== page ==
How did the girls do on the fourth lesson? Evelina wrote an observation, then crossed it out. Why? Despite that strike through the writing, we can still read that Emily was pulling ahead of Susan in her scales and overall skill. Did Evelina write that in a fit of pique, perhaps, and change her mind later? Was she disappointed in her daughter, or annoyed at her niece?

 

*Oliver Ames, Journal, Stonehill College Archives, Arnold Tofias Collection

October 6, 1852

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Oct 6th  Wednesday  Miss Alger came to day to give Emily

& Susan their first lessons in music  Made

tomato ketchup and doing one thing and another

about house  Have sewed but very little

Mrs Swain called and invited me to visit her

tomorrow  I called on Mrs Milo Williams

to inquire about the girl that has been living with her

Ketchup, or catsup, was on the stove today. The tomatoes from the garden were ripe and ready to be preserved. The resulting ketchup would be bottled and put in the cellar or the buttery for use at the dinner table over the winter. Sarah Josepha Hale approved of the condiment:

This is a very good and healthy flavor for meats, sauces, &c.  Take two quarts of skinned tomatos, two table-spoonfulls of salt, two of black pepper, and two of ground mustard; also one spoonful of allspice, and four pods of red pepper.  Mix and rub these well together, and stew them slowly in a pint of vinegar for three hours.  Then strain the liquor through a sieve, and simmer down to one quart of catsup. Put this in bottles and cork tightly.*

While the aroma of tomatoes filled the house, Susie Ames and Emily Witherell sat down at their pianos today for their first music lesson. Aside from singing that must have happened from time to time, the sound from the new piano keys would have been the first music ever to be heard in the Ames parlor. As far as we know, no one else in the house played an instrument. We in the 21st century take for granted our ability to access and listen to a broad range of music in our homes via stereos or ITunes, on CDs or over the radio. In 1852, in a small parlor in a clapboard house on the main street of a country village, making music must have been almost magical. Only at church or at an occasional band concert would Susie or Emily have otherwise listened to live music, and now they were learning to make it themselves.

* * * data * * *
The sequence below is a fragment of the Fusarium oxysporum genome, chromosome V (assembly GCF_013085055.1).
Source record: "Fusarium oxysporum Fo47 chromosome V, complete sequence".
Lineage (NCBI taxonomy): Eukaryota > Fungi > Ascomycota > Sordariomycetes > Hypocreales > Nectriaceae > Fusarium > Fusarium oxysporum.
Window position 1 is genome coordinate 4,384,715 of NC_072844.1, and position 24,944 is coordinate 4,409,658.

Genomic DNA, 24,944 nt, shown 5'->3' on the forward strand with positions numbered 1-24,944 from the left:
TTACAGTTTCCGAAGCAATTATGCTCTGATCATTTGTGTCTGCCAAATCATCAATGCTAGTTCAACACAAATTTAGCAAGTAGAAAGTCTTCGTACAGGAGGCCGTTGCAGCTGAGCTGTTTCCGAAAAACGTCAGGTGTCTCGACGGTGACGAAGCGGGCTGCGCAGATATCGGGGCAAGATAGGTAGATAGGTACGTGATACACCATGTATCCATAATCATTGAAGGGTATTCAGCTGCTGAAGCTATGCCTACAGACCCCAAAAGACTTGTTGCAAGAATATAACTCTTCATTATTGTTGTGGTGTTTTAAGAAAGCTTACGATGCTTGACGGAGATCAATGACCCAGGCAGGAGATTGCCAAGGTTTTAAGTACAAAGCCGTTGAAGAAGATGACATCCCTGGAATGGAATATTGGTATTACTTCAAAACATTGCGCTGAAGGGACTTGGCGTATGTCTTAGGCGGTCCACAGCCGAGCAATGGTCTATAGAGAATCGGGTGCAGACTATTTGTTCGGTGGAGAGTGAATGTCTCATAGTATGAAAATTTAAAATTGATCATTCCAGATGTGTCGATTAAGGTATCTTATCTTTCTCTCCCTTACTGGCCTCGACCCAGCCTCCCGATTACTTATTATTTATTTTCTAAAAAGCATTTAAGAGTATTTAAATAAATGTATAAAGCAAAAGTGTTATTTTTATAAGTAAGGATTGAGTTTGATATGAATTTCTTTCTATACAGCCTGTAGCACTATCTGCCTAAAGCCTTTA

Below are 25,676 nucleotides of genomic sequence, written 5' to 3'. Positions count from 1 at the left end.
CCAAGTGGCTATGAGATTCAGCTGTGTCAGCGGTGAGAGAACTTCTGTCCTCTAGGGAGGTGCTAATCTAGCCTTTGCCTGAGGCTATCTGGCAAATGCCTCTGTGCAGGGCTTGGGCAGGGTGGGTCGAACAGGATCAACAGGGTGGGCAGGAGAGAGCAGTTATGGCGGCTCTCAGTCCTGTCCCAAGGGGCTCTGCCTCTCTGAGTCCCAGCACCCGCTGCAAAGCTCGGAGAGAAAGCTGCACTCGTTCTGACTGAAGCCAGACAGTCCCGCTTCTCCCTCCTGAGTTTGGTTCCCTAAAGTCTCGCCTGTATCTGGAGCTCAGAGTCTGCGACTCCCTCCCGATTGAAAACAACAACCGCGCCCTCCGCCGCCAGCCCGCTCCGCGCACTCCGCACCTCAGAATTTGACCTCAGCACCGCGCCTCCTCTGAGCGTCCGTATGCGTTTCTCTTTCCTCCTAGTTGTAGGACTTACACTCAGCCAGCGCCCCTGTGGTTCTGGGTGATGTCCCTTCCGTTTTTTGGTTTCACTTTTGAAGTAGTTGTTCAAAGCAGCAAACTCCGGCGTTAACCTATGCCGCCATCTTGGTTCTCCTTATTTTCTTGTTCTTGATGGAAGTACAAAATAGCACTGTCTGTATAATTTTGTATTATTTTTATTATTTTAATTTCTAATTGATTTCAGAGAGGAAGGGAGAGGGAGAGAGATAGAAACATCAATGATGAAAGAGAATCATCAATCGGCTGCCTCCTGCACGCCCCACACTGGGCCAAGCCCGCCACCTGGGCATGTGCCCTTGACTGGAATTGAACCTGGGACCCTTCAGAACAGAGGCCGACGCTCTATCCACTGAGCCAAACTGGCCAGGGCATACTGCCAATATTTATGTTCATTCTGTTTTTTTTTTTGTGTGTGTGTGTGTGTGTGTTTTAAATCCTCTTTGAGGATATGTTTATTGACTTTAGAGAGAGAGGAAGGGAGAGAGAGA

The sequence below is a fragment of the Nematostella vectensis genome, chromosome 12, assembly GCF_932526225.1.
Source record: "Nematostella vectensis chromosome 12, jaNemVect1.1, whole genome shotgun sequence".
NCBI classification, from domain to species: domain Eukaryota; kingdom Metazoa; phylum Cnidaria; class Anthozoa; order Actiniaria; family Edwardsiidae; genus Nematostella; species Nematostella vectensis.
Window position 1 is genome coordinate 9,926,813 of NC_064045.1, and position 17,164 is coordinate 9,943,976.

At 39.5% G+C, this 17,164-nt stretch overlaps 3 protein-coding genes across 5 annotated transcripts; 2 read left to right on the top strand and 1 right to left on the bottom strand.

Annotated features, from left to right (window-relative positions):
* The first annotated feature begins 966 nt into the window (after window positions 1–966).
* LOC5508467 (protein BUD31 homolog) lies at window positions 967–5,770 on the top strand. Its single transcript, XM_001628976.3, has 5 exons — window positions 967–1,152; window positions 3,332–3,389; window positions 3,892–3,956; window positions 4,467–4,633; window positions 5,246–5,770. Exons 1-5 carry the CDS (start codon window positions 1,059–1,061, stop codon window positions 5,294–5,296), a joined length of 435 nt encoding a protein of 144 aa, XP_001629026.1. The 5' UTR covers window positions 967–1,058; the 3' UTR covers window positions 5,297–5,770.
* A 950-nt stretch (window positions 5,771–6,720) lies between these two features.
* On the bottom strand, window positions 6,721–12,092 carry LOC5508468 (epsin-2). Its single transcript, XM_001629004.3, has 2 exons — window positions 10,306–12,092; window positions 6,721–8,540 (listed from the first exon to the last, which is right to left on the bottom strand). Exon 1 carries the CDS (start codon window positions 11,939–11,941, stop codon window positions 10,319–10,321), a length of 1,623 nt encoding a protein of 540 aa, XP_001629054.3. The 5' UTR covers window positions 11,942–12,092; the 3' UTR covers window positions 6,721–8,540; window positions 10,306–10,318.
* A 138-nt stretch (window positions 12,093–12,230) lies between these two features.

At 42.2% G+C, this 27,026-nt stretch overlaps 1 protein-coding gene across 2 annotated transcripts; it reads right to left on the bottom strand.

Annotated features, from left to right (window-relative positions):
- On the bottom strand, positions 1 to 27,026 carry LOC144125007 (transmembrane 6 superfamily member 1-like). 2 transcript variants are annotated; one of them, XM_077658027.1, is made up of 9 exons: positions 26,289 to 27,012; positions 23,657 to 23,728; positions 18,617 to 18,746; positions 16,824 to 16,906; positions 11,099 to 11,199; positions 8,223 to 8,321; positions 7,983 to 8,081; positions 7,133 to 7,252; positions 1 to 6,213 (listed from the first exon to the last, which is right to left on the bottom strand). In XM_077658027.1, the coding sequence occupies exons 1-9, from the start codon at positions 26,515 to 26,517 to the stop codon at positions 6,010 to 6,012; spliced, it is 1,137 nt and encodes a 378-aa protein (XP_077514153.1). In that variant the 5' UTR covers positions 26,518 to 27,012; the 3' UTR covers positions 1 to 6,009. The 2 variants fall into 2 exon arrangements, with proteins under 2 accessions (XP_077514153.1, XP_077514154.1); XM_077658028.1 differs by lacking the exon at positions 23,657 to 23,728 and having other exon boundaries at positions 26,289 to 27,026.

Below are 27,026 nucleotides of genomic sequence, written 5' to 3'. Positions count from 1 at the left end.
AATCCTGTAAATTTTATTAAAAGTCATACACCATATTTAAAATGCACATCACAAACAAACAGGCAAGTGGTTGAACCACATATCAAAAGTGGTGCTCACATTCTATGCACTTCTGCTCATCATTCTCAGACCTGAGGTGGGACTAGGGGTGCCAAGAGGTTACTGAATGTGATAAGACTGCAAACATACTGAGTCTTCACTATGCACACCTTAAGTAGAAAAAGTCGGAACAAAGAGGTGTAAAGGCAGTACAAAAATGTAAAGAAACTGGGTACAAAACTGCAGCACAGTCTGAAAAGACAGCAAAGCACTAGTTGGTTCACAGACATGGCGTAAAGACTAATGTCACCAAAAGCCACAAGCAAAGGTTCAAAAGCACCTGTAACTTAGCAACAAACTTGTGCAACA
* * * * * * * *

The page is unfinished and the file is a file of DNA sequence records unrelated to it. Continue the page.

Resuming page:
* Sarah Josepha Hale, The Good Housekeeper, 1841, p. 71

October 5, 1852

Golden Piano Keys

Oct 5th  Tuesday  Called this forenoon upon Augusta

and then went into Olivers to dine & all my family

After dinner Mrs Norris & self called at Mr Torreys

and I then carried Mrs N to the cars.  Augusta

went with us.  When I returned Mrs Witherell &

Mrs S Ames called with me at Mr Whitwells on

Mrs Wordsworth & on Mrs Morse  Our pianos came

to night.

A momentous day at the Ames homestead: Two pianos arrived from Boston – drawn by oxen, one would think – and were set up in the respective parlors on each side of the house. One was for Evelina’s daughter, Susan, and the other was for Sarah Ames Witherell’s daughter, Emily. Everyone, even the men of the family who were unlikely to play the instruments, must have been intrigued by the new additions to the parlors.

Modern historian Jack Larkin describes the stylish impact of the addition of a piano to a parlor in the mid-nineteenth century:

“The pianoforte, the direct ancestor of today’s piano, became the most decisive piece of American parlor furniture. That small minority of families – less than one in a hundred – who were able ‘to beautify the room by so superb an ornament,’ as a cynical music teacher suggested in the Boston Musical Intelligencer, had acquired ‘the ultimate badge of gentility…the only thing that distinguishes ‘decent people’ from the lower and less distinguished’ whether it was ever played or not.”*

It was certainly Evelina’s intention that this instrument would be played by her daughter Susan who, she believed, would learn to play it, and play it well. It was presumably Sarah Witherell’s desire as well that Emily would do the same.  Did they imagine piano recitals and concerts taking place within their freshly-papered, newly decorated parlor walls?  Did they believe that their daughters would excel and play as well as Helen Ames next door? Did their daughters share this expectation? Did their daughters even want to learn piano?

*Jack Larkin, The Reshaping of Everyday Life, New York, 1988, p. 143